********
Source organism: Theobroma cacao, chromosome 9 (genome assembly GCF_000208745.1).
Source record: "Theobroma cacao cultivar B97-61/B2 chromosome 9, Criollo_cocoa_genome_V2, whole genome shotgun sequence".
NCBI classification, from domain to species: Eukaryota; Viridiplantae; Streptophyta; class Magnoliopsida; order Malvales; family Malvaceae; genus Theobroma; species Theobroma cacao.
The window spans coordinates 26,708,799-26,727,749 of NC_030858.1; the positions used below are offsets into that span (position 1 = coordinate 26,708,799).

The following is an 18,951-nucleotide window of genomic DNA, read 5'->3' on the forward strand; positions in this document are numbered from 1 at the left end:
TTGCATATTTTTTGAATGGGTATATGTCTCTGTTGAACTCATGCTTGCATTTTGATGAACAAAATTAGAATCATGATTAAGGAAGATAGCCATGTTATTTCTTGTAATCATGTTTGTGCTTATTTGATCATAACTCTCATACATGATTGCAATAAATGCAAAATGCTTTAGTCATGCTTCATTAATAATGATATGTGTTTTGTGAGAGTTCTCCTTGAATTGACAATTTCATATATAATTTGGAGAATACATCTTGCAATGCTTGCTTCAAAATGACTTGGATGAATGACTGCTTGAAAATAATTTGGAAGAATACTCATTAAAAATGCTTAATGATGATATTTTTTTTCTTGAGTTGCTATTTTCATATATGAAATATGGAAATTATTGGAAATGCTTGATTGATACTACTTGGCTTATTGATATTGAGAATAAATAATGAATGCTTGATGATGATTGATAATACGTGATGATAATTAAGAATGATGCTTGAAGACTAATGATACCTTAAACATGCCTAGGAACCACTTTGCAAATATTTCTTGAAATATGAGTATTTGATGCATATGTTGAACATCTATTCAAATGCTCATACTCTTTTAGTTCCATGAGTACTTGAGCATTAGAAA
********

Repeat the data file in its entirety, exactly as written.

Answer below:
Source organism: Theobroma cacao, chromosome 9 (genome assembly GCF_000208745.1).
Source record: "Theobroma cacao cultivar B97-61/B2 chromosome 9, Criollo_cocoa_genome_V2, whole genome shotgun sequence".
NCBI classification, from domain to species: Eukaryota; Viridiplantae; Streptophyta; class Magnoliopsida; order Malvales; family Malvaceae; genus Theobroma; species Theobroma cacao.
The window spans coordinates 26,708,799-26,727,749 of NC_030858.1; the positions used below are offsets into that span (position 1 = coordinate 26,708,799).

The following is an 18,951-nucleotide window of genomic DNA, read 5'->3' on the forward strand; positions in this document are numbered from 1 at the left end:
TTGCATATTTTTTGAATGGGTATATGTCTCTGTTGAACTCATGCTTGCATTTTGATGAACAAAATTAGAATCATGATTAAGGAAGATAGCCATGTTATTTCTTGTAATCATGTTTGTGCTTATTTGATCATAACTCTCATACATGATTGCAATAAATGCAAAATGCTTTAGTCATGCTTCATTAATAATGATATGTGTTTTGTGAGAGTTCTCCTTGAATTGACAATTTCATATATAATTTGGAGAATACATCTTGCAATGCTTGCTTCAAAATGACTTGGATGAATGACTGCTTGAAAATAATTTGGAAGAATACTCATTAAAAATGCTTAATGATGATATTTTTTTTCTTGAGTTGCTATTTTCATATATGAAATATGGAAATTATTGGAAATGCTTGATTGATACTACTTGGCTTATTGATATTGAGAATAAATAATGAATGCTTGATGATGATTGATAATACGTGATGATAATTAAGAATGATGCTTGAAGACTAATGATACCTTAAACATGCCTAGGAACCACTTTGCAAATATTTCTTGAAATATGAGTATTTGATGCATATGTTGAACATCTATTCAAATGCTCATACTCTTTTAGTTCCATGAGTACTTGAGCATTAGAAA